29 Sep 2021
Over the years I’ve watched Lake Tahoe and the Truckee River go through many cycles of high and low water. The levels go up and down seasonally, with the highest level usually in May or June, and the lowest in October or November. And the levels also go up and down year to year based on the amount of precipitation the Tahoe region receives. Now in October of what is hopefully the tail end of a drought, the lake is just above the natural rim: 6223 feet. When the water drops to rim level, it will stop running into the Truckee River.
While there are certainly advantages to Lake Tahoe being higher, and it doesn’t bode well for our forests that the lake is this low, it’s still fascinating to see the changes in the lake’s and river’s level. Recently, I took a stroll on a windy Monday afternoon along the lakeshore in Tahoe City. I began at The Boatworks Mall and walked past the Truckee River to the Lake Tahoe Dam.
The Commons Beach is now huge. It’s a rocky jaunt out from the landscaped area around the playground to the edge of the lakeshore. This reminds me of pictures of Tahoe City from over 100 years ago when several commercial buildings were built on piers right over the lake. The water level was low enough to build here, and even when the lake reaches its height, it’s still pretty shallow in front of Tahoe City.
After The Commons, the shoreline gets especially interesting as you can now walk in front of the Tahoe Marina Lodge, then under the pier to the edge of the Truckee River. When water is high, it flows right up against a rock wall in front of the condos and walking along this section of shoreline is impossible without getting wet.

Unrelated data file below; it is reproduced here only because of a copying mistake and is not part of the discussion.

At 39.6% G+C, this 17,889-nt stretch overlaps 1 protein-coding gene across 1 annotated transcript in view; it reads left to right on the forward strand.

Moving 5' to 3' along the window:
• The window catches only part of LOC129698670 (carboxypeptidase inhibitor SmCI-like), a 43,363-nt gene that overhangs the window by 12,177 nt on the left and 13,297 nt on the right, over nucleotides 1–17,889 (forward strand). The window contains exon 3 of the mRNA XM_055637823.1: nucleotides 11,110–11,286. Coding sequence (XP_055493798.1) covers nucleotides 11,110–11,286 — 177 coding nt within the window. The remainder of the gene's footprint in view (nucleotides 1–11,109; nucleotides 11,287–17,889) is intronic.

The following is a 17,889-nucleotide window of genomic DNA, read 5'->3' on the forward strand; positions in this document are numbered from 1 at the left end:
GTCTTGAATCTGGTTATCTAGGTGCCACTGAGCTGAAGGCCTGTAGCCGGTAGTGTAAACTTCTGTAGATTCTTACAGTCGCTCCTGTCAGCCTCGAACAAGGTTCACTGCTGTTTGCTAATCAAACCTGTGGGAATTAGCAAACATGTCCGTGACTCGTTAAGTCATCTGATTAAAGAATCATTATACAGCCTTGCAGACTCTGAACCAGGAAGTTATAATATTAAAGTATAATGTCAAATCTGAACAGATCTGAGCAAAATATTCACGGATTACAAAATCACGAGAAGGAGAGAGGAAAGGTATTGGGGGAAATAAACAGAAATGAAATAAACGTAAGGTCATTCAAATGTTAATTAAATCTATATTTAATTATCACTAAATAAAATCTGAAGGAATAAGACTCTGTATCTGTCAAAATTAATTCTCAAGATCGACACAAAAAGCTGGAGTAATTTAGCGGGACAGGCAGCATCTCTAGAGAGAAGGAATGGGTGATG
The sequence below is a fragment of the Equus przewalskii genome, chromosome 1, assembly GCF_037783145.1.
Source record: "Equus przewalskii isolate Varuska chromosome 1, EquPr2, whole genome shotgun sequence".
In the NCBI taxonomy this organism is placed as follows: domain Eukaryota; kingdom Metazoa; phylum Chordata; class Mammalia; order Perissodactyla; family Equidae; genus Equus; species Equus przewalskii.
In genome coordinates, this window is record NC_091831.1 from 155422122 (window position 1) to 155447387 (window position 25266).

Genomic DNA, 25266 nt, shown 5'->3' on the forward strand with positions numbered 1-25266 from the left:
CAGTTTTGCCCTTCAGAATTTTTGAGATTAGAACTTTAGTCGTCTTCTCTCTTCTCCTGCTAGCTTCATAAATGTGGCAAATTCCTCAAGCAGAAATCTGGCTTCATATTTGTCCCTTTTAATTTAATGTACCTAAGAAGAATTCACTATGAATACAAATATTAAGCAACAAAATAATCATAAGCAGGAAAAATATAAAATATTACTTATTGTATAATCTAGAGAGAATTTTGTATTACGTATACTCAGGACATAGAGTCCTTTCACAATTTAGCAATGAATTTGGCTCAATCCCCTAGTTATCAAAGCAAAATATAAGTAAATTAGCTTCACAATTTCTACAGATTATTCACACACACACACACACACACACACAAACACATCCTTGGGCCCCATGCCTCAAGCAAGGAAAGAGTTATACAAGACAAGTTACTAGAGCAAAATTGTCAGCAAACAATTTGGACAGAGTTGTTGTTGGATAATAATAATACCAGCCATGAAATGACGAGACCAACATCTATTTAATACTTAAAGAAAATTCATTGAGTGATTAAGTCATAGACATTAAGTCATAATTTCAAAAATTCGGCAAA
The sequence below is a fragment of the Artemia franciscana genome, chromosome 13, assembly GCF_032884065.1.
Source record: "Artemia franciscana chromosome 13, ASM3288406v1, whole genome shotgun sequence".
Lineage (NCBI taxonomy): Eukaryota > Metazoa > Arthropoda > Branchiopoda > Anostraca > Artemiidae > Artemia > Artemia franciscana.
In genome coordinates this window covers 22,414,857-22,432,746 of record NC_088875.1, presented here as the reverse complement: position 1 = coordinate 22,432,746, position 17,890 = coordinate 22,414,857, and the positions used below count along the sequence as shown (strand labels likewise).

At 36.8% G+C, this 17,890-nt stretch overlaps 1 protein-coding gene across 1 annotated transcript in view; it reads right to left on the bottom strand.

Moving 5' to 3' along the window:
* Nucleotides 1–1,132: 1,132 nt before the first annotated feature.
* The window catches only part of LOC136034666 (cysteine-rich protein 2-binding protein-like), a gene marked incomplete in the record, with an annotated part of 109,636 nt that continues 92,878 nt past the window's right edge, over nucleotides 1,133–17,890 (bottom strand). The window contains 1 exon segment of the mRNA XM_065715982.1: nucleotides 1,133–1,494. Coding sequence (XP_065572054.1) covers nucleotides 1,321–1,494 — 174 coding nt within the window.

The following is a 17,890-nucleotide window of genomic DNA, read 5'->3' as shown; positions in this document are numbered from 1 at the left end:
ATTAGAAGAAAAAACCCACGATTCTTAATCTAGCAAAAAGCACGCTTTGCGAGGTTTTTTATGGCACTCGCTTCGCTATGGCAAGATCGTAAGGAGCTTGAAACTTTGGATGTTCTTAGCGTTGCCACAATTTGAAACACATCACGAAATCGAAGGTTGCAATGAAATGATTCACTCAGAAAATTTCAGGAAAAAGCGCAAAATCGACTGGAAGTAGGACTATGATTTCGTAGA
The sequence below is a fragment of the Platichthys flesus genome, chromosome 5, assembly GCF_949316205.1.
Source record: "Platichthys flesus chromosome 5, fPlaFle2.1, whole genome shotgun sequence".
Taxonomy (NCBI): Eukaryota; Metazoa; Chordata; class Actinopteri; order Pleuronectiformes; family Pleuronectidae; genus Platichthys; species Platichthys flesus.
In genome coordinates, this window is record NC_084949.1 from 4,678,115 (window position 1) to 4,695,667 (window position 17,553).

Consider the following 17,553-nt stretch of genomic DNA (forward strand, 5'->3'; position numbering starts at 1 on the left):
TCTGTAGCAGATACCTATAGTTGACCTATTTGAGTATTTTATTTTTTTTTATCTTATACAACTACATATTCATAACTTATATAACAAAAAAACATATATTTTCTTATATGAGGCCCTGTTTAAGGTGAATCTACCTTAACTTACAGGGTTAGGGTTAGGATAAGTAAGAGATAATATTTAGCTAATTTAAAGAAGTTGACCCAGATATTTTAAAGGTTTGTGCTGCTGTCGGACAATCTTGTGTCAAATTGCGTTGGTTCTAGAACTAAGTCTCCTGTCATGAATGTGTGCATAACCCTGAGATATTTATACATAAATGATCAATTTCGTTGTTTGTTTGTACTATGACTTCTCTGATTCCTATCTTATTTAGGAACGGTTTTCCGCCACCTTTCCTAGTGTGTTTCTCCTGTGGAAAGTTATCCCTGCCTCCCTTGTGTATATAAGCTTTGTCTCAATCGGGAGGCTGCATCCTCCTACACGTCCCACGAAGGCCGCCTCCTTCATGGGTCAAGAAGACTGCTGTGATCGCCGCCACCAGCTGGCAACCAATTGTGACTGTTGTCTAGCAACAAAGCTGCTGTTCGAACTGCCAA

The river itself, as of September 27th was still running, but barely. It would be hard to get across it without getting wet, but it would only take a few steps to cross and you wouldn’t get water above your knees. You can also walk along the river’s edge right up to the dam itself, where what water that reaches it flows lazily downstream.
While the beaches might be bigger, and the river smaller, the view on this windy day, with much of the smoke having blown away, was still quintessentially Tahoe. Dark blue sky, dark blue water topped with crests of white. Perhaps it actually looks very much like it would have back in the day before they built a dam across the Truckee River.